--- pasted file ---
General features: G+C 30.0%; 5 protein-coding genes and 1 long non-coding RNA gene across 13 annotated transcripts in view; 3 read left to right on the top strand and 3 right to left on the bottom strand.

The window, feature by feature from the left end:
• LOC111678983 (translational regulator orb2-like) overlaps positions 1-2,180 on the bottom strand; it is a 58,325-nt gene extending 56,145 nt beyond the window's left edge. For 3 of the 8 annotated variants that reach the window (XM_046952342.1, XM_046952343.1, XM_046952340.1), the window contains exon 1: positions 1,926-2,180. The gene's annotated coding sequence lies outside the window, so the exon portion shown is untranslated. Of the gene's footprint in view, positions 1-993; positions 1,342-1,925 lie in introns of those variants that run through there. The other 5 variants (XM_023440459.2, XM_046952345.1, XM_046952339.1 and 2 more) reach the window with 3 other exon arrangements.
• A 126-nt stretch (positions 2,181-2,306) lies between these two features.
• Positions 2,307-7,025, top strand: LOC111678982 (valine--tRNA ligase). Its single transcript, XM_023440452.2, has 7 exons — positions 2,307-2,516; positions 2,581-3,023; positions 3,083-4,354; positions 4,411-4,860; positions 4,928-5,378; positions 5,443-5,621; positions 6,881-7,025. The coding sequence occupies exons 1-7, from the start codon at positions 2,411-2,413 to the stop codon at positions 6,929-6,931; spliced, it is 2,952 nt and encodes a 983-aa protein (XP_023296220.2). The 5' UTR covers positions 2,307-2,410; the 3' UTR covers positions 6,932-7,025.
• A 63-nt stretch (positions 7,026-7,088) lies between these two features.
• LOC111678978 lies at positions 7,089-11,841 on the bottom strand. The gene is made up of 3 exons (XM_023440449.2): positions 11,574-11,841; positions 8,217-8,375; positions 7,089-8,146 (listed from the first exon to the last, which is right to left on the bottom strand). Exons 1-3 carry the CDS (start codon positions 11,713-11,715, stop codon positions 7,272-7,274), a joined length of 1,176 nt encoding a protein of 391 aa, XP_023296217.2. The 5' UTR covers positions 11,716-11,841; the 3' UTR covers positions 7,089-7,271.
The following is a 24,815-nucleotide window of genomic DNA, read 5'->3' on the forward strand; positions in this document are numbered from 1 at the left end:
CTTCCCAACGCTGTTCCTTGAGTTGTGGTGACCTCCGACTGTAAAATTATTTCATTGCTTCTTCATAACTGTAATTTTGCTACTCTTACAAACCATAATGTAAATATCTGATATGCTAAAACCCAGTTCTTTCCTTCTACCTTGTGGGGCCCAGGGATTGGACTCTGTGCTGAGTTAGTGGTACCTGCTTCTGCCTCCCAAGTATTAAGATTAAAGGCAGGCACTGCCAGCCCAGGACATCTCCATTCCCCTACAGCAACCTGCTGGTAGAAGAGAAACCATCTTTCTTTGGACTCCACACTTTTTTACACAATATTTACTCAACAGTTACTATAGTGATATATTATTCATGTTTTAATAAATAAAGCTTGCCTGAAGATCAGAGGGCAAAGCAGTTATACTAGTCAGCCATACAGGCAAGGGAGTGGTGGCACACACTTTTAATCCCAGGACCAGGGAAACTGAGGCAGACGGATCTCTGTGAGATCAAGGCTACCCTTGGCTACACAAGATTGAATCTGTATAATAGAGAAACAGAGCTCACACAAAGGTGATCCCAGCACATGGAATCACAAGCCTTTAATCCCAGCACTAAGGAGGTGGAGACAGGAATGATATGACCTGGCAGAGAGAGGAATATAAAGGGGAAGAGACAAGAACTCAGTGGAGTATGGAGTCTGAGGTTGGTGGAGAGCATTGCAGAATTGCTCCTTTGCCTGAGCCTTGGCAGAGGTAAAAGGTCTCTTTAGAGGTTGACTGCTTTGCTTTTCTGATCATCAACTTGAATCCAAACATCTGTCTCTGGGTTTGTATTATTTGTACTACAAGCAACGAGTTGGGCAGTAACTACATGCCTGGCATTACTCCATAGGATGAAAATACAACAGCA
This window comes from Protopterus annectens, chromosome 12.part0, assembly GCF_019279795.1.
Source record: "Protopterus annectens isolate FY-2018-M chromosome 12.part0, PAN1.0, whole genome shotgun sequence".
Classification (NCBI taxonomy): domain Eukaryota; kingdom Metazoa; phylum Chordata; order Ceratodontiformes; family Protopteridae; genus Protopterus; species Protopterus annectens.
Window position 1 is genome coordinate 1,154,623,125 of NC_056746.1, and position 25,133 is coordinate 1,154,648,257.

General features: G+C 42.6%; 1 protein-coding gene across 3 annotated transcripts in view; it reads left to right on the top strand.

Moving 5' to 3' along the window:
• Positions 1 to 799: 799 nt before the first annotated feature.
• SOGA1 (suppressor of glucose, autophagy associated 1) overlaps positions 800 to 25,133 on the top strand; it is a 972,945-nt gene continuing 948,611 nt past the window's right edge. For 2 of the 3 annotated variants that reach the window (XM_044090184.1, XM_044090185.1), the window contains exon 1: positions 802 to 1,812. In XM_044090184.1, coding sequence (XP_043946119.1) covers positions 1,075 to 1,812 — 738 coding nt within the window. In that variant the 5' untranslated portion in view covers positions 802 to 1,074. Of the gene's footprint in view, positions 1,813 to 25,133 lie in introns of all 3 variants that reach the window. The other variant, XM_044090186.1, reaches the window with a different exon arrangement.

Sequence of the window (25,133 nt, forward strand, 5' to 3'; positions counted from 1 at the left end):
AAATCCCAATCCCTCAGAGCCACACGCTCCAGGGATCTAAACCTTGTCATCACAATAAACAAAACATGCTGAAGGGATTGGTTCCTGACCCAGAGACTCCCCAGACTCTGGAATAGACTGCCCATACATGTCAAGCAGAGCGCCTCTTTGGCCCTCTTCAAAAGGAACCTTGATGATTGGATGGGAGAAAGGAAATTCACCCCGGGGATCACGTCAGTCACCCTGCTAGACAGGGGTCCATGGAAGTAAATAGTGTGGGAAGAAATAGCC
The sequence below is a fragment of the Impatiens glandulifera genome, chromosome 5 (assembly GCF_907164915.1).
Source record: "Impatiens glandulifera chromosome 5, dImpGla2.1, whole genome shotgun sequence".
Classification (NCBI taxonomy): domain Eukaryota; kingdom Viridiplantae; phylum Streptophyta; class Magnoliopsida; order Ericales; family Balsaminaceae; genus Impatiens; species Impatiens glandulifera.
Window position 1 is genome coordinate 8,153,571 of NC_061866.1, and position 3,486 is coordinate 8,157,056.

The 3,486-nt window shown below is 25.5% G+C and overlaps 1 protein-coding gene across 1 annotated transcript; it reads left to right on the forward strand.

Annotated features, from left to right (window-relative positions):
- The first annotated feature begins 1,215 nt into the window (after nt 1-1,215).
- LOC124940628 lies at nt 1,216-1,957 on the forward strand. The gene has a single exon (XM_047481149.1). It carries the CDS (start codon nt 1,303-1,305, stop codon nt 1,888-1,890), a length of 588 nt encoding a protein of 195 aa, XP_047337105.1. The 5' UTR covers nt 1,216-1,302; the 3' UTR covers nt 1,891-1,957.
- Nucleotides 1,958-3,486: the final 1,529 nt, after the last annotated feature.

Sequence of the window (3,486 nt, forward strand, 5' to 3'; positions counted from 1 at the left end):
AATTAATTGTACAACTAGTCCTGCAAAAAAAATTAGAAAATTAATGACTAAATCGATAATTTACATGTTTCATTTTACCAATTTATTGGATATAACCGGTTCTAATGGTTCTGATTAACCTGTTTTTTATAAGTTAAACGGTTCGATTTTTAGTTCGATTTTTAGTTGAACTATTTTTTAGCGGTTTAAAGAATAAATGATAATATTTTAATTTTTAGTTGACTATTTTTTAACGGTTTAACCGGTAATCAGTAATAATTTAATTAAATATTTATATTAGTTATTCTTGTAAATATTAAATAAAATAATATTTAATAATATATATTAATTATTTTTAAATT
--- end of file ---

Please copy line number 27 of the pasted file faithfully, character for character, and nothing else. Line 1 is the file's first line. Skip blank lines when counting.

- LOC124940628 lies at nt 1,216-1,957 on the forward strand. The gene has a single exon (XM_047481149.1). It carries the CDS (start codon nt 1,303-1,305, stop codon nt 1,888-1,890), a length of 588 nt encoding a protein of 195 aa, XP_047337105.1. The 5' UTR covers nt 1,216-1,302; the 3' UTR covers nt 1,891-1,957.